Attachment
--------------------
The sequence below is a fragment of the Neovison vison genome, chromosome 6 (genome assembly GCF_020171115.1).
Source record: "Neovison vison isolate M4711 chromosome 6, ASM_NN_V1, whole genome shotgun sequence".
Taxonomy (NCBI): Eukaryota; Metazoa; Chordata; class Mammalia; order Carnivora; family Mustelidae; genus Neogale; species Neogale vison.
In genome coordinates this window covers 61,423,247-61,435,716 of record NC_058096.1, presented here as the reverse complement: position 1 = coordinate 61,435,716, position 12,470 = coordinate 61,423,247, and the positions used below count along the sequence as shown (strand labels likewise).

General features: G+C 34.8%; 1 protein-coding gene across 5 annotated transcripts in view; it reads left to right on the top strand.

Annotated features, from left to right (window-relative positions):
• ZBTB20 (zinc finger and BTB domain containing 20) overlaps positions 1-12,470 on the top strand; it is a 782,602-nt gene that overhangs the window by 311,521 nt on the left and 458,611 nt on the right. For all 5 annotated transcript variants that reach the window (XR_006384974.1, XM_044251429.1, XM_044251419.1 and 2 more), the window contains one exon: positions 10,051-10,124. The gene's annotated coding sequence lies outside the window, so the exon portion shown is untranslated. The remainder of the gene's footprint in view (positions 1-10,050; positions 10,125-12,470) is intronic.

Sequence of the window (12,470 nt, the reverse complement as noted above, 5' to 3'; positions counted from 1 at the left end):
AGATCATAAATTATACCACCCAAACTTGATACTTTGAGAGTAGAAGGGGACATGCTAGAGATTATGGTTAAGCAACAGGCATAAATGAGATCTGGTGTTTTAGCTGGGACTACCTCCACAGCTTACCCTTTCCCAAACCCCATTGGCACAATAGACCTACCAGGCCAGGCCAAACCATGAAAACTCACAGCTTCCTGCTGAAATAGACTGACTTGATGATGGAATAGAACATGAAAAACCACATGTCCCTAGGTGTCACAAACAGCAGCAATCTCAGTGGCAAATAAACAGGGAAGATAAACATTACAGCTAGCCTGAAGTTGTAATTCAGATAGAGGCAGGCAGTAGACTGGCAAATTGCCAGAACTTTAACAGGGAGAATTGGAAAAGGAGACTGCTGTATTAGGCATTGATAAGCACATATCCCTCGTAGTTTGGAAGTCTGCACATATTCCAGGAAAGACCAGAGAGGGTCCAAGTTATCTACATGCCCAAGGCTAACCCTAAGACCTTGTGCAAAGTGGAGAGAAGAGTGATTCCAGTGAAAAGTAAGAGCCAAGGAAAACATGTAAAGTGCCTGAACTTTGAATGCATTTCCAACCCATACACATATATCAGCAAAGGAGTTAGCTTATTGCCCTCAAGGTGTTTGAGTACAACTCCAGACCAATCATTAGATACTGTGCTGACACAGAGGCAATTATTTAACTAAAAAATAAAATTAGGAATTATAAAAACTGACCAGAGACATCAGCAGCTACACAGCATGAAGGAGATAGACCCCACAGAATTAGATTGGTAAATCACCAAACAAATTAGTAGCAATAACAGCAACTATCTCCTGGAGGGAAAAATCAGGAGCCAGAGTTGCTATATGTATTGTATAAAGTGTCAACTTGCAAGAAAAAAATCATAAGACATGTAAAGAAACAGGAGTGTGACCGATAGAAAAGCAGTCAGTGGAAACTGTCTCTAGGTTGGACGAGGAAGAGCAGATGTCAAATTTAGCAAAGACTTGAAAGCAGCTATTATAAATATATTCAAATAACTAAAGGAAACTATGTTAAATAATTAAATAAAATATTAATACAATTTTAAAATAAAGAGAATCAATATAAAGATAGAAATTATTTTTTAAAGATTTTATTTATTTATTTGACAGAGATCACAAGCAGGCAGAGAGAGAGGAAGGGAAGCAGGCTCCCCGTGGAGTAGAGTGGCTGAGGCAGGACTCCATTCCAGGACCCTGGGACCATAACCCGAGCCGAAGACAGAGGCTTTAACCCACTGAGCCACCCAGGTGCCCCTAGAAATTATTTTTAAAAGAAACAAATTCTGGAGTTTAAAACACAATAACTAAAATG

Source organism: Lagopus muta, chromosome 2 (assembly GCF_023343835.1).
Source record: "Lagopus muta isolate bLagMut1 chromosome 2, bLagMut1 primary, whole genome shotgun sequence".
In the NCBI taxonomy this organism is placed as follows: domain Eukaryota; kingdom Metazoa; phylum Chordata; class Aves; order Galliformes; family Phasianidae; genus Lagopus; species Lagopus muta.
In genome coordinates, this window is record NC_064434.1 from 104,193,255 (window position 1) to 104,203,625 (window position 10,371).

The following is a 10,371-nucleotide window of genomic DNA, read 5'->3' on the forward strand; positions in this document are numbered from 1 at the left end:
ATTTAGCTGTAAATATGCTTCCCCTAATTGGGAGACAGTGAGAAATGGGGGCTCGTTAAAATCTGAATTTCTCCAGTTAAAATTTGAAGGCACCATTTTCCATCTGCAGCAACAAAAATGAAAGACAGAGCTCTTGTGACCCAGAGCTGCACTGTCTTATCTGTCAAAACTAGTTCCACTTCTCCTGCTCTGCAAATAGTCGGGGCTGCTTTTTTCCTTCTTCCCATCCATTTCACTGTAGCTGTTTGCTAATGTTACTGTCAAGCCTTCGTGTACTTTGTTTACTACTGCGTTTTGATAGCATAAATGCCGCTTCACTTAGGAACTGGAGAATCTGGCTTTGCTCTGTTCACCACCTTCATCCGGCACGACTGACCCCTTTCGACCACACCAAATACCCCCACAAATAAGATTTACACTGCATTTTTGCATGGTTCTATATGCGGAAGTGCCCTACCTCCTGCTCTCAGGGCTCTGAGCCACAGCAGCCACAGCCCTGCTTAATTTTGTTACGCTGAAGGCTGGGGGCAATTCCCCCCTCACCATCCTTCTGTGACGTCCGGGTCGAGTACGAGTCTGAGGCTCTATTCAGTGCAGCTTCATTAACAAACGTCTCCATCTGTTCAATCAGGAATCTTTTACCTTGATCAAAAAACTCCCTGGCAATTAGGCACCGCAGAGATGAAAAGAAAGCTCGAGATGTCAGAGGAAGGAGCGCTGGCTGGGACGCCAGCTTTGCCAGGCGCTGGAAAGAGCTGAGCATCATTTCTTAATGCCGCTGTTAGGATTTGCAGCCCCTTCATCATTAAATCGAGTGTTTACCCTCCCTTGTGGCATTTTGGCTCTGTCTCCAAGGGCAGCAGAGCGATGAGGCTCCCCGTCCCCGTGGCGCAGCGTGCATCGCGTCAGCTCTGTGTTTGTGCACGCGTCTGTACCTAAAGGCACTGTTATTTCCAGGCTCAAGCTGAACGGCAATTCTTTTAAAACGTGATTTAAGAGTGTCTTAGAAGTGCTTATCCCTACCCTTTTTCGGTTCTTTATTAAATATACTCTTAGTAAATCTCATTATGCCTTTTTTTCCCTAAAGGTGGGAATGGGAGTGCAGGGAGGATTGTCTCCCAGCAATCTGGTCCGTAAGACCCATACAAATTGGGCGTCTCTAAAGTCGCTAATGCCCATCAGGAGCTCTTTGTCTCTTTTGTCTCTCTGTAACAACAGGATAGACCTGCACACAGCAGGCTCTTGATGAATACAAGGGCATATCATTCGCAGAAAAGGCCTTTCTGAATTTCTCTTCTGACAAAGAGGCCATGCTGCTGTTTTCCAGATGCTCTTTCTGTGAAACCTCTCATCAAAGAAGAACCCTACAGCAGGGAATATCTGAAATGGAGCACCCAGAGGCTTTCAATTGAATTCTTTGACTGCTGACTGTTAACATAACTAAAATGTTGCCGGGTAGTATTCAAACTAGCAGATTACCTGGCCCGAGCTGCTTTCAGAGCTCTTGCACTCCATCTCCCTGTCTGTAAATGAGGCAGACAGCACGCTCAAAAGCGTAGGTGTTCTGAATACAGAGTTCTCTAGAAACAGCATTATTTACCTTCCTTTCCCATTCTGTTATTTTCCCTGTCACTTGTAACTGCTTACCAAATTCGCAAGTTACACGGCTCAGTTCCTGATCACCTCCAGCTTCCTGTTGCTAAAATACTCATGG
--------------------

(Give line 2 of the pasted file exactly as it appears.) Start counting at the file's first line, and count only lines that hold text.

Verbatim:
Source record: "Neovison vison isolate M4711 chromosome 6, ASM_NN_V1, whole genome shotgun sequence".